Like in the Yukon the defenders would be closer to their supply lines, many would have grown up in terrain like this, and they could retreat far more easily using small paths and roads known to the locals. They would also be close enough for the several thousand pilots training in Canada to attack while the Japanese have zero air force.
If the Japanese somehow reach the nearest major city of Edmonton, they will be fighting in either wet prairies if in the spring, or hot, dusty prairies if it's the summer with no supply lines. Whereas the Allied army would be well supplied by a highway and railway from the south, with another major rail line to the east and west. Having at least several months of knowing exactly where the Japanese are going to, the Canadian and US forces will have the chance to fortify the entire way.
The Yukon to Alberta to the US route would see the Japanese forces whittled away initially by light Canadian forces using dogsleds, cold, and treacherous terrain. After that while at their weakest they'd be hit with a sledgehammer of Canadian and American forces backed up by hundreds if not thousands of planes that control the entire sky.
Going Down the Coast
If the Japanese avoided that and tried to roll up the West Coast, it's still a death trap, but even worse.
The terrain is no better, the thick forests and rivers would slow them down, and instead of swamps they have to go through narrow strips of coastline between the Rockies and the Pacific. This leaves them wide open for the combined US and Canadian fleet (yes Canada at one point had a fleet, it was mostly destroyers and anti-sub ships but it was there and well trained) working out of Seattle and Vancouver to pummel them as they slowly made their way through these natural choke points.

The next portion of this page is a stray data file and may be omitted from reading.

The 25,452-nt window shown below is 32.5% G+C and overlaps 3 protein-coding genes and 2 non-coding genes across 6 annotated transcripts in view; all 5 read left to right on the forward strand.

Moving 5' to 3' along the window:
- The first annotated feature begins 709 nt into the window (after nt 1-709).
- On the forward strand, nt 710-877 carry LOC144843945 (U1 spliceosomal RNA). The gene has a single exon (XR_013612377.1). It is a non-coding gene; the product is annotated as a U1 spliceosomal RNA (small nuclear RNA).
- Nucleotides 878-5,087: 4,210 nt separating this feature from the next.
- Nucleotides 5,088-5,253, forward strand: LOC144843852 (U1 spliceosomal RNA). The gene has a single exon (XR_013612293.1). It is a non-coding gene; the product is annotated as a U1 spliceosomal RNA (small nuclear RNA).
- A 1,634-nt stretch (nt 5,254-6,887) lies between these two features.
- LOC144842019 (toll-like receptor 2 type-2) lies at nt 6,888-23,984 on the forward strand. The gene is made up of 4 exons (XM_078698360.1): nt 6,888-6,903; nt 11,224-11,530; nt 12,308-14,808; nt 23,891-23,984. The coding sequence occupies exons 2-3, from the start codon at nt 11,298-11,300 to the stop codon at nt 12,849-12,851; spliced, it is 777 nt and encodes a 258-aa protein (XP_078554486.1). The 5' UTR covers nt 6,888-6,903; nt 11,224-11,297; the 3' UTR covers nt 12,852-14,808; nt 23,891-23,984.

Again there is the air force flying out of Vancouver and the aircraft carriers to dominate the sky. While the Japanese air force 'may' be able to support its own side from Alaska they would have farther to fly so would have less fuel and time to contest the sky.
During all of this, Canadian and American forces could be sent in by boat to fortify and defend the coastal villages, and behind the Japanese lines to cut off whatever supply train they developed. With the American/Canadian control of the sky and sea, the Japanese couldn't stop it. Any stragglers would be captured, attempts to reinforce the Japanese army would be met by aircraft and battleships supporting the Allied soldiers. While the Japanese bash their heads against the defenses in front of them they'd have to defend their rear, without any chance of resupply.
They wouldn't come within 500 kilometers of Vancouver.
A naval invasion into Vancouver or Seattle, would see the Japanese forces fighting the larger joint naval and air force of the Americans and Canadians. If they did manage to land, they are fighting in urban terrain against tens of thousands of Canadian and US forces.
The results would make the Dieppe Raid look like a well thought out plan.